U-Boats

Assassins of the Seas

By Brandon Walker

 

German U-boats lined up.

The killers of the sea, the U-Boats were cold silent killers of the sea during WWI.  Almost impossible to find until the end of the wars the U-Boats had sunk over 750,000 tons of British ships alone. When the Germans started unrestricted submarine warfare on 4-Feb-1915 the Germans began their first campaign of submarine warfare aimed at allied and neutral merchant vessels in the waters surrounding the UK. Even though they had stealth they were not invincible.  When the Americans entered the war after the sinking of the Lusitania, They helped get Merchant ships across by the means of the Convey system.  What the Convoy system was destroyes in the front dropped charges and the Merchan ship followed in a safe zone. With this only 3 Merchant ships were lost after this plan. With America entering the war though, they broke through the German Submarines and left them useless.

U-Boat returning to surface.

                                                                           

Diary of a U-boat commander

Adolf K.G.E. von Spiegel commanded a German U-boat during the First World War. He published his memoirs in 1919. Here he describes the attack on a cargo vessel in April 1916.

"The steamer appeared to be close to us and looked colossal. I saw the captain walking on his bridge, a small whistle in his mouth. I saw the crew cleaning the deck forward, and I saw, with surprise and a slight shudder, long rows of wooden partitions right along all decks, from which gleamed the shining black and brown backs of horses."

'Oh heavens, horses! What a pity, those lovely beasts!'

'But it cannot be helped,' I went on thinking. 'War is war, and every horse the fewer on the Western front is a reduction of England's fighting power.' I must acknowledge, however, that the

thought of what must come was a most unpleasant one, and I will describe what happened as briefly as possible."

'Stand by for firing a torpedo!' I called down to the control room.'

'FIRE!'

" A slight tremor went through the boat - the torpedo had gone."

"The death-bringing shot was a true one, and the torpedo ran towards the doomed ship at high speed. I could follow its course exactly by the light streak of bubbles which was left in its wake."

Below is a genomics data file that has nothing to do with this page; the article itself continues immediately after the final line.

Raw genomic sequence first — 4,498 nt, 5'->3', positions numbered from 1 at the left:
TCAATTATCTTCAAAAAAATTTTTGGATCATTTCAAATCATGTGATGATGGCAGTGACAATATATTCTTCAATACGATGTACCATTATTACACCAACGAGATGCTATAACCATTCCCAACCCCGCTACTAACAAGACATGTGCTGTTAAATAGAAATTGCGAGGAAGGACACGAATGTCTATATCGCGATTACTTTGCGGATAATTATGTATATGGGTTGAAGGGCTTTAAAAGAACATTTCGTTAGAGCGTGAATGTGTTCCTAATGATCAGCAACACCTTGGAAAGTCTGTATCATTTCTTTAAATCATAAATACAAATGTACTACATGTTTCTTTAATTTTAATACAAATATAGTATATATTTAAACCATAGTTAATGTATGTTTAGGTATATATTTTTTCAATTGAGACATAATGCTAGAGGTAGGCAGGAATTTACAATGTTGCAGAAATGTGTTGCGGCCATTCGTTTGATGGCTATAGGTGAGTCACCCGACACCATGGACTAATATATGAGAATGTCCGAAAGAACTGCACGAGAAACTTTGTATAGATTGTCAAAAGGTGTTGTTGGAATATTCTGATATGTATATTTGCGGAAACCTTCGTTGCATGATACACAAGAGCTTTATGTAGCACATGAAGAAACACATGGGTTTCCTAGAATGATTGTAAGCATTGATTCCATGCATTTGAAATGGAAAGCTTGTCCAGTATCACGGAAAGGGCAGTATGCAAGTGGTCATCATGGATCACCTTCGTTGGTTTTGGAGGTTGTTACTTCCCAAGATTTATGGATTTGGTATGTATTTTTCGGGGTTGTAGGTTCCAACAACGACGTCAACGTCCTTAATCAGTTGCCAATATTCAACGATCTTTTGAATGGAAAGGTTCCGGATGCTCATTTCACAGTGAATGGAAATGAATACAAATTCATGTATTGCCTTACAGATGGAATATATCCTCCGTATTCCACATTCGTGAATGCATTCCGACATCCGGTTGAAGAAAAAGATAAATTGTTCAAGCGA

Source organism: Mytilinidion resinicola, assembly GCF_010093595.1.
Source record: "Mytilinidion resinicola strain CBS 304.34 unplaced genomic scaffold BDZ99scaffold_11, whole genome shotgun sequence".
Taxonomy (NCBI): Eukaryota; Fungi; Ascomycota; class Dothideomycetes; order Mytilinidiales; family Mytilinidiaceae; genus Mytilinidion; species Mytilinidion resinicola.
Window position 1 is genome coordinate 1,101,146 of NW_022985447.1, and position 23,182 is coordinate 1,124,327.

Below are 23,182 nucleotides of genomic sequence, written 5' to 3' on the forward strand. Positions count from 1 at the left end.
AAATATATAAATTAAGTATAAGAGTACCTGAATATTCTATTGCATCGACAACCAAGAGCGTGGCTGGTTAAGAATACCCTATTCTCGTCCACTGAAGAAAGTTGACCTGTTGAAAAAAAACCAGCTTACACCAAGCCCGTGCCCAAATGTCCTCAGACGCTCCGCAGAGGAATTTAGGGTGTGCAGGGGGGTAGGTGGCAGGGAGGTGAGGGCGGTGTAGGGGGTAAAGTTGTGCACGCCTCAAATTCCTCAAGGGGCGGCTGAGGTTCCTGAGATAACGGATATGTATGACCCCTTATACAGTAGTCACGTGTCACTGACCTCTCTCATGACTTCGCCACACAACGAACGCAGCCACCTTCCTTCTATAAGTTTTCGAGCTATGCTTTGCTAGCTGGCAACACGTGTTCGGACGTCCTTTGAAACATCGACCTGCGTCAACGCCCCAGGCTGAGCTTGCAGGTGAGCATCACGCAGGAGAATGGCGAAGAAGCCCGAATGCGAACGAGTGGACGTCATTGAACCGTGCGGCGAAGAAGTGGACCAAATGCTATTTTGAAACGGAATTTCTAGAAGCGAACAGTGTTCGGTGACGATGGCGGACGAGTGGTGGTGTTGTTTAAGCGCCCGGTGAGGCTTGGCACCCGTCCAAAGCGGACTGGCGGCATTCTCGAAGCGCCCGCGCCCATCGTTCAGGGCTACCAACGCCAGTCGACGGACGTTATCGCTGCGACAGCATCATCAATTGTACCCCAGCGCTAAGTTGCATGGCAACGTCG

"I saw that the bubble-track of the torpedo had been discovered on the bridge of the steamer, as frightened arms pointed towards the water and the captain put his hands in front of his eyes and waited resignedly. Then a frightful explosion followed, and we were all thrown against one another by the concussion, and then, like Vulcan, huge and majestic, a column of water two hundred metres high and fifty metres broad, terrible in its beauty and power, shot up to the heavens."

'Hit abaft the second funnel,' I shouted down to the control room."

"All her decks were visible to me. From all the hatchways a storming, despairing mass of men were fighting their way on deck, grimy stokers, officers, soldiers, groom, cooks. They all rushed, ran, screamed for boats, tore and thrust one another from the ladders leading down to them, fought

for the lifebelts and jostled one another on the sloping deck. All amongst them, rearing, slipping horses are wedged. The starboard boats could not be lowered on account of the list; everyone therefore ran across to the port boats, which in the hurry and panic, had been lowered with great stupidity either half full or overcrowded. The men left behind were wringing their hands in despair and running to and fro along the decks; finally they threw themselves into the water so as to swim to the boats."

"Then - a second explosion, followed by the escape of white hissing steam from all hatchways and scuttles. The white steam drove the horses mad. I saw a beautiful long-tailed dapple-grey horse take a mighty leap over the berthing rails and land into a fully laden boat. At that point I could not bear the sight any longer, and I lowered the periscope and dived deep."

 

Resources: TextBook and  http://members.aol.com/TeacherNet/WWI.html